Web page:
728 x 90

Patriotism, Gratitude, and Western Civilization

Patriotism, Gratitude, and Western Civilization

Many years ago, I attended West Forsyth High School near Winston-Salem, North Carolina. Though our sports teams then were generally mediocre, at basketball and football games our cheerleaders would inevitably break into a chant: “WEST IS BEST! WEST IS BEST!”

That cheer came back to me while reading “The Decline and Fall of the Descendants of the Roman Empire.”

In this article, Vince Coyner gives a quick overview of some of the world’s great civilizations, including Rome. He notes that “Culture and civilization are fragile; they’re hard to build and harder to maintain.” He succinctly but accurately points out that a dry rot has spread throughout Western Civilization, created largely by those who “see the sins of their fathers and the imperfections of their society and believe that their tunnel vision means the West is nothing but evil.” He writes of the insanity of opening borders “to tens of millions of people who don’t share their culture and, indeed, most of whom come from nations hostile to Western values.”  He takes a shot at “citizens who became fat, dumb, and happy during prosperous times.”

Even with these tribulations facing the West, Coyner points to the achievements of Western Civilization with three paragraphs showing us why “West is best.” He introduces these paragraphs by writing, “From the moment most of the people on the planet today wake up until the moment they lay their heads down at night, almost everything they do or interact with is a result of Western civilization.”

In these paragraphs Coyner performs an invaluable service by listing just some of the inventions, innovations, and scientific advances of the West. Among the inventions, he includes  the steam engine, the internal combustion engine, antibiotics, nuclear power, and much more. Just a few of the innovations are individual freedom, advanced farming, social media, and limited government. For science, he notes that since 1901, 800 Nobel prizes have been awarded in fields like physics, math, and medicine. Of these prizes, 750 went to Westerners, “including 350 for the United States alone.”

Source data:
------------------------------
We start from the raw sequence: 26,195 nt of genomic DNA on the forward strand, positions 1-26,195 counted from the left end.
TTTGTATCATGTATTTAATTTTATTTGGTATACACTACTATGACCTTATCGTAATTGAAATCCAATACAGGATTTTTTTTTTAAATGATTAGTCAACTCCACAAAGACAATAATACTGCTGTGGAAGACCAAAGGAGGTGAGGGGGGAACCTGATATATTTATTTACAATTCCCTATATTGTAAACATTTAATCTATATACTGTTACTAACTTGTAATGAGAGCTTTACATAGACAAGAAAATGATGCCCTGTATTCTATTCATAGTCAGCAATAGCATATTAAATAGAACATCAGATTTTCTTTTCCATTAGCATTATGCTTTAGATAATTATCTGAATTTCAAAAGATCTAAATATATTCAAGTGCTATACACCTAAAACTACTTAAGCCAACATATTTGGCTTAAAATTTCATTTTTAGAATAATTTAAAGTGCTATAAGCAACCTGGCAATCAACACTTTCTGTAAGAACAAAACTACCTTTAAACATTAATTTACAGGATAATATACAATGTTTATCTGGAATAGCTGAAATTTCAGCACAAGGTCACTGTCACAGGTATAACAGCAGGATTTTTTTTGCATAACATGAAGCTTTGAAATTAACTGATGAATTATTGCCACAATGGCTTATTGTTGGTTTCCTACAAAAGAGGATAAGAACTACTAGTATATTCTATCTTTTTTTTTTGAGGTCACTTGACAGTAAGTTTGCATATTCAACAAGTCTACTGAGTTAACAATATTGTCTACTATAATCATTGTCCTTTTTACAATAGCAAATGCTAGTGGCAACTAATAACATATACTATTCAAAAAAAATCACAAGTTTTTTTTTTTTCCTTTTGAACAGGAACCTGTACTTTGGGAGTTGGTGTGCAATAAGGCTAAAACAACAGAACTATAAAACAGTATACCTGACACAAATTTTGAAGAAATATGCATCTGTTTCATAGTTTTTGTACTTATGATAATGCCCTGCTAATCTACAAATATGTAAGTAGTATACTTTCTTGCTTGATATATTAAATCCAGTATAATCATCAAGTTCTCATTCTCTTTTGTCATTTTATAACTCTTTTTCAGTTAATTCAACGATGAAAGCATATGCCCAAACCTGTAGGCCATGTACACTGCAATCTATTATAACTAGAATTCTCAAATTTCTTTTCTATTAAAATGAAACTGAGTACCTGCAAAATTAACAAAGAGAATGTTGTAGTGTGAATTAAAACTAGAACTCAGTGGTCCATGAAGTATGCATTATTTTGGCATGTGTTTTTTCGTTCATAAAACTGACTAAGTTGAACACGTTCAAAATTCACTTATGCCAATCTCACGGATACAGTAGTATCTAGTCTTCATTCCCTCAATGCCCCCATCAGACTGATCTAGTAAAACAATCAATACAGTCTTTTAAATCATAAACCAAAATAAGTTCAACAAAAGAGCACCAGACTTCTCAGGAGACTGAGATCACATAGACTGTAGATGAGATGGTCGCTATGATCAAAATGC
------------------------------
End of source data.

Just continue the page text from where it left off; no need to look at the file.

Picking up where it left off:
The radicals of our time, the socialists and extreme progressives, show little gratitude for these revolutionary accomplishments. Like spoiled children, they speak and behave as if all these inventions and innovations simply popped up out of nowhere. The Antifa vandal who uses his cell phone to gather others for a protest, drives his car to the rally, and shouts obscenities through a megaphone is decked out with Western inventions. Even that radical’s right to protest is a product of the West.

Even worse in a way are those who blindly fail to appreciate the countless Western gifts to the human race, who take for granted their laptops and their liberties, the abundance of grocery stores and the circus of entertainments at their fingertips. What was once regarded as miraculous has become mundane.

It was not always so.